• Retinol
  • Peptides


Acne-Prone Skin 

When searching for the best moisturizer for acne-prone skin, it is essential to consider certain factors. Heather Hickman, the senior director of education for Dermalogica, advises that acne-prone skin requires moisture, especially if the individual has been using potent acne-fighting products, medications, or over-the-counter remedies that can dehydrate the skin, making it feel tight and uncomfortable. This can exacerbate acne and skin sensitivity by destabilizing the skin's natural moisture barrier. 

Therefore, here are some vital ingredients, labels, and formulations to consider when selecting the right moisturizer for your skin.

According to dermatologists, individuals with acne-prone skin should always opt for an oil-free, non-comedogenic brand to minimize the risk of clogging pores and causing breakouts. Many products indicate these properties on their packaging. For oily acne-prone skin, lightweight and oil-free moisturizers are optimal as they not only hydrate the skin but also balance the skin's barrier and protect it from external irritants and dehydration, says Hickman. Additionally, gel-cream formulations are excellent options for those with oily skin and acne breakouts as they provide hydration without making the skin feel greasy. Dr. Maiman recommends these formulations for many acne-prone patients. If your skin is excessively oily, Hickman suggests looking for an oil-free, water-based moisturizer that is also oil-controlling to provide hydration while keeping a matte appearance and eliminating oily shine throughout the day.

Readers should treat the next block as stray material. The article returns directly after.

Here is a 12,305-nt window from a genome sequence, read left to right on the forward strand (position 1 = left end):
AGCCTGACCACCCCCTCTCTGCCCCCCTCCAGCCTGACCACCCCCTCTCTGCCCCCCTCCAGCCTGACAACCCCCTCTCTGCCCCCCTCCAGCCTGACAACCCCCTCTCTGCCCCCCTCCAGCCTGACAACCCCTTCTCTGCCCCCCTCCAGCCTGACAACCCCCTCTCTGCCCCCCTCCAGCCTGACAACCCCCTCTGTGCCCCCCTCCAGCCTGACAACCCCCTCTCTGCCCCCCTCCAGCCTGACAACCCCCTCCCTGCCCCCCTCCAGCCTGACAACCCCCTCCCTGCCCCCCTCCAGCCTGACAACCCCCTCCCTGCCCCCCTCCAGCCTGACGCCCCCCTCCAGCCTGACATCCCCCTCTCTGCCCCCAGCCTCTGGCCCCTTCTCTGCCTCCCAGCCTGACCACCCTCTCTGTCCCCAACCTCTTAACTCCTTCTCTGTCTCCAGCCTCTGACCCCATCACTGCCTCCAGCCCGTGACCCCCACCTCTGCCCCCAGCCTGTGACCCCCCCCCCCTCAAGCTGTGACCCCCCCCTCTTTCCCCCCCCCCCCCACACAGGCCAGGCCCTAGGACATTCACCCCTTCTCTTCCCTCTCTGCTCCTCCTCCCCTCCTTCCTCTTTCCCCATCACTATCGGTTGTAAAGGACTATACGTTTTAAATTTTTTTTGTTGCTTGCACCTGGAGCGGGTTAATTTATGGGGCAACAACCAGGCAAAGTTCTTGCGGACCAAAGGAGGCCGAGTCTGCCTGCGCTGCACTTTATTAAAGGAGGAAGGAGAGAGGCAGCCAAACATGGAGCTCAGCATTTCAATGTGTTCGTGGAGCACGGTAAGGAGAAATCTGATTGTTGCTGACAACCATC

When selecting a moisturizer, it's crucial to hydrate the skin without clogging pores with pore-clogging ingredients. Therefore, it's important to examine the label for common irritants for acne-prone skin, such as vitamin E (tocopherol or tocopheryl acetate), shea butter, and high-molecular-weight oils like mineral and coconut. Instead, Dr. Maiman recommends seeking hydrating ingredients such as squalane, hyaluronic acid, and ceramides, which hydrate and protect the skin barrier. However, when beginning a routine with hyaluronic acid, it's essential to monitor the skin's response as it can be inflammatory, according to Dr. Shereene Idriss, a board-certified dermatologist and founder of Idriss Dermatology in New York City. Glycerin-based moisturizers are a preferable alternative as they provide longer-lasting hydration.

A gel moisturizer is the best option for acne-prone skin. A lightweight texture as it is unlikely to cause breakouts or feel too heavy on the skin. However, if a thicker moisturizer  necessary, experts advises paying close attention to how the skin reacts and discontinuing use if there's redness, inflammation or worsening breakouts. To assess the skin's reaction, spot testing in a small area for a few days before applying it to the entire face is a great way to gauge effectiveness.


Combination/Normal Skin

If you experience oiliness in the T-zone (forehead and nose) and dryness in the winter, you likely have normal/combination skin. To address dryness, opt for an oil-based or cream moisturizer, while a lighter water-based moisturizer is ideal for more normal skin.

Choose moisturizer for your skin type

In conclusion, there is no universal moisturizer that suits all skin types, as each has unique requirements. For instance, the best moisturizer for sensitive dry skin differs from the one for acne-prone skin. Knowing your skin type and the ingredients that can help alleviate any problems is vital to achieving healthy-looking skin. In case of persistent breakouts or rashes, it's advisable to discontinue use and consult a dermatologist.




March 11, 2023